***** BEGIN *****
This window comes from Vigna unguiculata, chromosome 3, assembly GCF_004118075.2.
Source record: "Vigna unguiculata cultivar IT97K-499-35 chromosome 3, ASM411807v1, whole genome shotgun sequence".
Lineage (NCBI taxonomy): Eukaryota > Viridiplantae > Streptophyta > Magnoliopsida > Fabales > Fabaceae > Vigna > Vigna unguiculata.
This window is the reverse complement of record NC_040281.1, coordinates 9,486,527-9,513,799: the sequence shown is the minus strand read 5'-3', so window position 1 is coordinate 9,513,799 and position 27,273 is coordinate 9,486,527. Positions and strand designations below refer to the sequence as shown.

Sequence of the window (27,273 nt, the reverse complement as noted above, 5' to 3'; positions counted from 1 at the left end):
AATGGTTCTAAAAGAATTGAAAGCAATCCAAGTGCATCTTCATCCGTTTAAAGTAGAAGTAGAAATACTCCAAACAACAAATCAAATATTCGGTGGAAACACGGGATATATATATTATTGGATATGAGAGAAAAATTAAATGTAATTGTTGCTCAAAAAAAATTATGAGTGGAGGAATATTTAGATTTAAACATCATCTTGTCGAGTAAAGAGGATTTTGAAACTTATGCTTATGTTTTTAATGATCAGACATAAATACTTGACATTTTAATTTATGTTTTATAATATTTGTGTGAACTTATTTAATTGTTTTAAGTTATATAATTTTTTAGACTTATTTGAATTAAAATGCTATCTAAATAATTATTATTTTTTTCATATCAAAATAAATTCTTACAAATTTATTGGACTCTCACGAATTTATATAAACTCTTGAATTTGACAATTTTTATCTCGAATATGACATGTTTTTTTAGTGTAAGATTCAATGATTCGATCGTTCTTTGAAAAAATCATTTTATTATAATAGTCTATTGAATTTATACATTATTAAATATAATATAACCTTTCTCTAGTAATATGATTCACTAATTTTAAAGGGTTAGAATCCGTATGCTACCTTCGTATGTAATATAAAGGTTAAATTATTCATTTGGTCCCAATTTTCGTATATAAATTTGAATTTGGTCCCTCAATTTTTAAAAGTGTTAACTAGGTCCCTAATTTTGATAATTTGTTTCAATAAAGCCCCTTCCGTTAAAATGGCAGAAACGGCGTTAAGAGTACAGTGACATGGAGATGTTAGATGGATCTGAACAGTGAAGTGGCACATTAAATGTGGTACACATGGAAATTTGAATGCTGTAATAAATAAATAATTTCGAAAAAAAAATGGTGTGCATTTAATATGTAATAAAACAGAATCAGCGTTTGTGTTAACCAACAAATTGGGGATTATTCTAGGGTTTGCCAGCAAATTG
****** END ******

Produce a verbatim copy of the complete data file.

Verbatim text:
This window comes from Vigna unguiculata, chromosome 3, assembly GCF_004118075.2.
Source record: "Vigna unguiculata cultivar IT97K-499-35 chromosome 3, ASM411807v1, whole genome shotgun sequence".
Lineage (NCBI taxonomy): Eukaryota > Viridiplantae > Streptophyta > Magnoliopsida > Fabales > Fabaceae > Vigna > Vigna unguiculata.
This window is the reverse complement of record NC_040281.1, coordinates 9,486,527-9,513,799: the sequence shown is the minus strand read 5'-3', so window position 1 is coordinate 9,513,799 and position 27,273 is coordinate 9,486,527. Positions and strand designations below refer to the sequence as shown.

Sequence of the window (27,273 nt, the reverse complement as noted above, 5' to 3'; positions counted from 1 at the left end):
AATGGTTCTAAAAGAATTGAAAGCAATCCAAGTGCATCTTCATCCGTTTAAAGTAGAAGTAGAAATACTCCAAACAACAAATCAAATATTCGGTGGAAACACGGGATATATATATTATTGGATATGAGAGAAAAATTAAATGTAATTGTTGCTCAAAAAAAATTATGAGTGGAGGAATATTTAGATTTAAACATCATCTTGTCGAGTAAAGAGGATTTTGAAACTTATGCTTATGTTTTTAATGATCAGACATAAATACTTGACATTTTAATTTATGTTTTATAATATTTGTGTGAACTTATTTAATTGTTTTAAGTTATATAATTTTTTAGACTTATTTGAATTAAAATGCTATCTAAATAATTATTATTTTTTTCATATCAAAATAAATTCTTACAAATTTATTGGACTCTCACGAATTTATATAAACTCTTGAATTTGACAATTTTTATCTCGAATATGACATGTTTTTTTAGTGTAAGATTCAATGATTCGATCGTTCTTTGAAAAAATCATTTTATTATAATAGTCTATTGAATTTATACATTATTAAATATAATATAACCTTTCTCTAGTAATATGATTCACTAATTTTAAAGGGTTAGAATCCGTATGCTACCTTCGTATGTAATATAAAGGTTAAATTATTCATTTGGTCCCAATTTTCGTATATAAATTTGAATTTGGTCCCTCAATTTTTAAAAGTGTTAACTAGGTCCCTAATTTTGATAATTTGTTTCAATAAAGCCCCTTCCGTTAAAATGGCAGAAACGGCGTTAAGAGTACAGTGACATGGAGATGTTAGATGGATCTGAACAGTGAAGTGGCACATTAAATGTGGTACACATGGAAATTTGAATGCTGTAATAAATAAATAATTTCGAAAAAAAAATGGTGTGCATTTAATATGTAATAAAACAGAATCAGCGTTTGTGTTAACCAACAAATTGGGGATTATTCTAGGGTTTGCCAGCAAATTG